United States District Court, D. Arizona
REPORT AND RECOMMENDATION
DAVID K. DUNCAN, Magistrate Judge.
Richard Michael Lona filed a Petition for Writ of Habeas Corpus on June 4, 2014, challenging his convictions and sentences in Pinal County Superior Court for various felonies stemming from a car accident. Respondents contend that the arguments raised in the Petition are unexhausted and procedurally barred. For the reasons below, the Court recommends that Lona's Petition be denied and dismissed with prejudice.
At the conclusion of a jury trial in Pinal County Superior Court, Lona was found guilty of three counts of aggravated assault, one count of leaving the scene of an accident, and one count of unlawful flight. (Doc. 7, Ex. D) Lona was sentenced to presumptive terms for all five convictions with a mixture of concurrent and consecutive terms that totaled 9.75 years. (Doc. 7, Ex. E)
Lona timely appealed, arguing that the trial court (1) improperly restricted his rights of discovery and cross-examination by sealing evidence about one of the police officers involved in the case and (2) improperly admitted certain evidence about Lona's urinalysis. (Doc. 7, Ex. I) The Arizona Court of Appeals affirmed his convictions and sentences. (Doc. 7, Ex. A) Specifically, the Court of Appeals found that Lona did not object on either issue at his trial and that he had waived fundamental error review on his first argument and he did not demonstrate fundamental error on his second argument because the evidence was admissible and relevant. ( Id. at ¶¶ 4, 5, 9) Lona did not petition the Arizona Supreme Court for review.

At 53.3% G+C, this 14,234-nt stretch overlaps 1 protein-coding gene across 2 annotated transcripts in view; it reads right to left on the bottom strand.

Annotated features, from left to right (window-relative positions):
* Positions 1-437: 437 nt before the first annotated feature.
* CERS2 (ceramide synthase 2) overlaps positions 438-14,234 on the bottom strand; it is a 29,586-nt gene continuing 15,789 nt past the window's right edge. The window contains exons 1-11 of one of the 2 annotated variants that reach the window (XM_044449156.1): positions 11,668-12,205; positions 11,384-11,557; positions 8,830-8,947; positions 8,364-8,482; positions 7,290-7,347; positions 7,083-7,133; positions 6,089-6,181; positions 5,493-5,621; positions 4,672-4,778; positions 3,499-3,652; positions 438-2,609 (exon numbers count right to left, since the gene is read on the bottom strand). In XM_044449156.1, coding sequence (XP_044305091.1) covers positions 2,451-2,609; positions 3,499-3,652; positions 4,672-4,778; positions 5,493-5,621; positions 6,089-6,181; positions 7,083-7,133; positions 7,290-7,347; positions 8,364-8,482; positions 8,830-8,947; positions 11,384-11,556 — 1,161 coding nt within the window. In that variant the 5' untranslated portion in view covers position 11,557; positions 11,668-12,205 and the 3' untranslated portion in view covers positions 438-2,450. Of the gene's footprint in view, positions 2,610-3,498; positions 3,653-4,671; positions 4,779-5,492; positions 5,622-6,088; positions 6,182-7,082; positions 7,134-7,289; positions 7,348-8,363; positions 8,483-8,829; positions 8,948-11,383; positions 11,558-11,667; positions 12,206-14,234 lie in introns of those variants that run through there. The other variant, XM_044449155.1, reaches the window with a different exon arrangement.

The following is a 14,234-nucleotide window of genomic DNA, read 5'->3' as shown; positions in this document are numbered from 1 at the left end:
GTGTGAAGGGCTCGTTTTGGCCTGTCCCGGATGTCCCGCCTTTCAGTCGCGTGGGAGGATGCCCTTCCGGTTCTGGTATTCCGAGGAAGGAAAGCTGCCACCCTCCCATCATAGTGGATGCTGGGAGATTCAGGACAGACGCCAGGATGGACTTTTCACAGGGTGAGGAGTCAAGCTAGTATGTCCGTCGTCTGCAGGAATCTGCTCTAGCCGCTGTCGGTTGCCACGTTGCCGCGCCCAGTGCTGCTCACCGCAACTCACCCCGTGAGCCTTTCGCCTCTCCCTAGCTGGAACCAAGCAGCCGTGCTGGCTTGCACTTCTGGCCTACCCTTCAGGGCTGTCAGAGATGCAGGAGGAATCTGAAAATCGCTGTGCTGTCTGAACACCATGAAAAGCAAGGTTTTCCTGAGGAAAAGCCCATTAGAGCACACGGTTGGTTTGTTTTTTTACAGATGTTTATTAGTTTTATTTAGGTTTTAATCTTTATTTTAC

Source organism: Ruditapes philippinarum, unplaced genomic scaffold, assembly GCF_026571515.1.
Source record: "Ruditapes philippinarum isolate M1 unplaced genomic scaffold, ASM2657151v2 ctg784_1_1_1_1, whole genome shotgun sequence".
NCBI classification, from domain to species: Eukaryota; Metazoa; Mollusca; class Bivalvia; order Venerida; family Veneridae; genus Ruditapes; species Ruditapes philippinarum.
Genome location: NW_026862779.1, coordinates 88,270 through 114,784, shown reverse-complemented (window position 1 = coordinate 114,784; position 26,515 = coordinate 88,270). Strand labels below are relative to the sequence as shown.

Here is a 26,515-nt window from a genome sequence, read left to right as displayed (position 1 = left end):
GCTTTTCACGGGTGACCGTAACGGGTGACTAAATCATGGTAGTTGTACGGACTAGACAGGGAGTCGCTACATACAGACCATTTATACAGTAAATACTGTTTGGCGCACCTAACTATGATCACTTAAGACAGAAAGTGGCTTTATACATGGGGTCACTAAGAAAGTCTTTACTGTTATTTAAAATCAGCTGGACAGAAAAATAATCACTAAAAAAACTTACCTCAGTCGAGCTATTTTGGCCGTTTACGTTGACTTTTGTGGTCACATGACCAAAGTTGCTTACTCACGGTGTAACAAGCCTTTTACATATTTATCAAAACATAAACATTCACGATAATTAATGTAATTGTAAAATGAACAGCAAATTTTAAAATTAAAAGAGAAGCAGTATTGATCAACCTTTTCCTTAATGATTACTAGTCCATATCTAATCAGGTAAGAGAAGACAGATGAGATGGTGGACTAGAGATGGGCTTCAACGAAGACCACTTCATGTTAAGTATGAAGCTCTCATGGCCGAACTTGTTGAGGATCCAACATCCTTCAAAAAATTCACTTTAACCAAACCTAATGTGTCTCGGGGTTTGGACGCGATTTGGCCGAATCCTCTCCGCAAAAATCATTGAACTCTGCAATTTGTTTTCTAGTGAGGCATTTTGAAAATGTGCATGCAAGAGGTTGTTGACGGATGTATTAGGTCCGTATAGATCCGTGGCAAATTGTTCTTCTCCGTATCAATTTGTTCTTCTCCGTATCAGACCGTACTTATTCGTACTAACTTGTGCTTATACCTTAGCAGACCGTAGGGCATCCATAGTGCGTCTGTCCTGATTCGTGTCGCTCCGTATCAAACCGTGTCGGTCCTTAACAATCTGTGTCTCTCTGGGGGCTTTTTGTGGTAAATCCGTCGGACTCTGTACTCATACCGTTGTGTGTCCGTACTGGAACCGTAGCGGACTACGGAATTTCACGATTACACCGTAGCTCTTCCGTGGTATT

Lona filed a timely notice of post-conviction relief. (Doc. 7, Ex. J) In his petition, he alleged that he had received ineffective assistance of trial counsel because his trial counsel had not objected to the admission of the testimony about Lona's urinalysis. (Doc. 7, Ex. K) The Superior Court found his argument to be both precluded and, citing to the Court of Appeals decision, without merit. (Doc. 7, Ex. L) On May 30, 2013, the Arizona Court of Appeals denied Lona's petition for review after finding that it only raised new claims for the first time on review. (Doc. 7, Exs. M, N)
On June 4, 2014, Lona timely filed a petition for writ of habeas corpus in this Court. (Doc 1) He makes four arguments, namely that (1) the trial court improperly restricted his rights of discovery and cross-examination by sealing evidence about one of the police officers involved in the case, (2) the trial court improperly admitted certain evidence about Lona's urinalysis, (3) he received ineffective assistance of trial counsel for failure to raise a Miranda issue, and (4) a contaminated urine sample was used. ( Id. ) Respondents argue that all four arguments were not exhausted and are now subject to an implied procedural bar.
EXHAUSTION OF REMEDIES & PROCEDURAL DEFAULT
Exhaustion of Remedies. A state prisoner must properly exhaust all state court remedies before this Court can grant an application for a writ of habeas corpus. 28 U.S.C. § 2254(b)(1), (c); Duncan v. Henry, 513 U.S. 364, 365 (1995); Coleman v. Thompson, 501 U.S. 722, 731 (1991). Arizona prisoners properly exhaust state remedies by fairly presenting claims to the Arizona Court of Appeals in a procedurally appropriate manner. O'Sullivan v. Boerckel, 526 U.S. 838, 843-45 (1999); Swoopes v. Sublett, 196 F.3d 1008, 1010 (9th Cir. 1999); Roettgen v. Copeland, 33 F.3d 36, 38 (9th Cir. 1994). To be fairly presented, a claim must include a statement of the operative facts and the specific federal legal theory. Baldwin v. Reese, 541 U.S. 27, 32-33 (2004); Gray v. Netherland, 518 U.S. 152, 162-63 (1996); Duncan, 513 U.S. at 365-66.